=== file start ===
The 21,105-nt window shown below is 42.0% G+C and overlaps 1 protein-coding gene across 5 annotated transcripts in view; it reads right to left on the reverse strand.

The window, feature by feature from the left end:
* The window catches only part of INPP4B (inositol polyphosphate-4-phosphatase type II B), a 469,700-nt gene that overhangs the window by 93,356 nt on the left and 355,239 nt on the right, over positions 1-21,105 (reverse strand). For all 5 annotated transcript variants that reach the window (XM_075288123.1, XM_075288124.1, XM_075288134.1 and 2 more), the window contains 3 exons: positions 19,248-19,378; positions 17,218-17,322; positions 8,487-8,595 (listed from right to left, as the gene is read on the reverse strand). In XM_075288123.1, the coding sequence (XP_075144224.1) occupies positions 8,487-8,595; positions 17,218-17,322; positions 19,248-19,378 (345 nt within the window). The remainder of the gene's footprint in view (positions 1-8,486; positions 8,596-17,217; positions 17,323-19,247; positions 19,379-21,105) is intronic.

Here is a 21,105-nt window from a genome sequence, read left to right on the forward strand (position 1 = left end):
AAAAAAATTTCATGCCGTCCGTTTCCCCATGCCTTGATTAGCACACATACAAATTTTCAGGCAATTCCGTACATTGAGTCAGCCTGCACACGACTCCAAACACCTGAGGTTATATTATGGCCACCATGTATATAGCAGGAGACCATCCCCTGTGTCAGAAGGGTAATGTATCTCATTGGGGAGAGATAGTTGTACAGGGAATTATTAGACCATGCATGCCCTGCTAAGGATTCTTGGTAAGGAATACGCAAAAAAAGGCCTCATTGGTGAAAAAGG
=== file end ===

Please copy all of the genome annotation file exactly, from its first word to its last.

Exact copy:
The 21,105-nt window shown below is 42.0% G+C and overlaps 1 protein-coding gene across 5 annotated transcripts in view; it reads right to left on the reverse strand.

The window, feature by feature from the left end:
* The window catches only part of INPP4B (inositol polyphosphate-4-phosphatase type II B), a 469,700-nt gene that overhangs the window by 93,356 nt on the left and 355,239 nt on the right, over positions 1-21,105 (reverse strand). For all 5 annotated transcript variants that reach the window (XM_075288123.1, XM_075288124.1, XM_075288134.1 and 2 more), the window contains 3 exons: positions 19,248-19,378; positions 17,218-17,322; positions 8,487-8,595 (listed from right to left, as the gene is read on the reverse strand). In XM_075288123.1, the coding sequence (XP_075144224.1) occupies positions 8,487-8,595; positions 17,218-17,322; positions 19,248-19,378 (345 nt within the window). The remainder of the gene's footprint in view (positions 1-8,486; positions 8,596-17,217; positions 17,323-19,247; positions 19,379-21,105) is intronic.

Here is a 21,105-nt window from a genome sequence, read left to right on the forward strand (position 1 = left end):
AAAAAAATTTCATGCCGTCCGTTTCCCCATGCCTTGATTAGCACACATACAAATTTTCAGGCAATTCCGTACATTGAGTCAGCCTGCACACGACTCCAAACACCTGAGGTTATATTATGGCCACCATGTATATAGCAGGAGACCATCCCCTGTGTCAGAAGGGTAATGTATCTCATTGGGGAGAGATAGTTGTACAGGGAATTATTAGACCATGCATGCCCTGCTAAGGATTCTTGGTAAGGAATACGCAAAAAAAGGCCTCATTGGTGAAAAAGG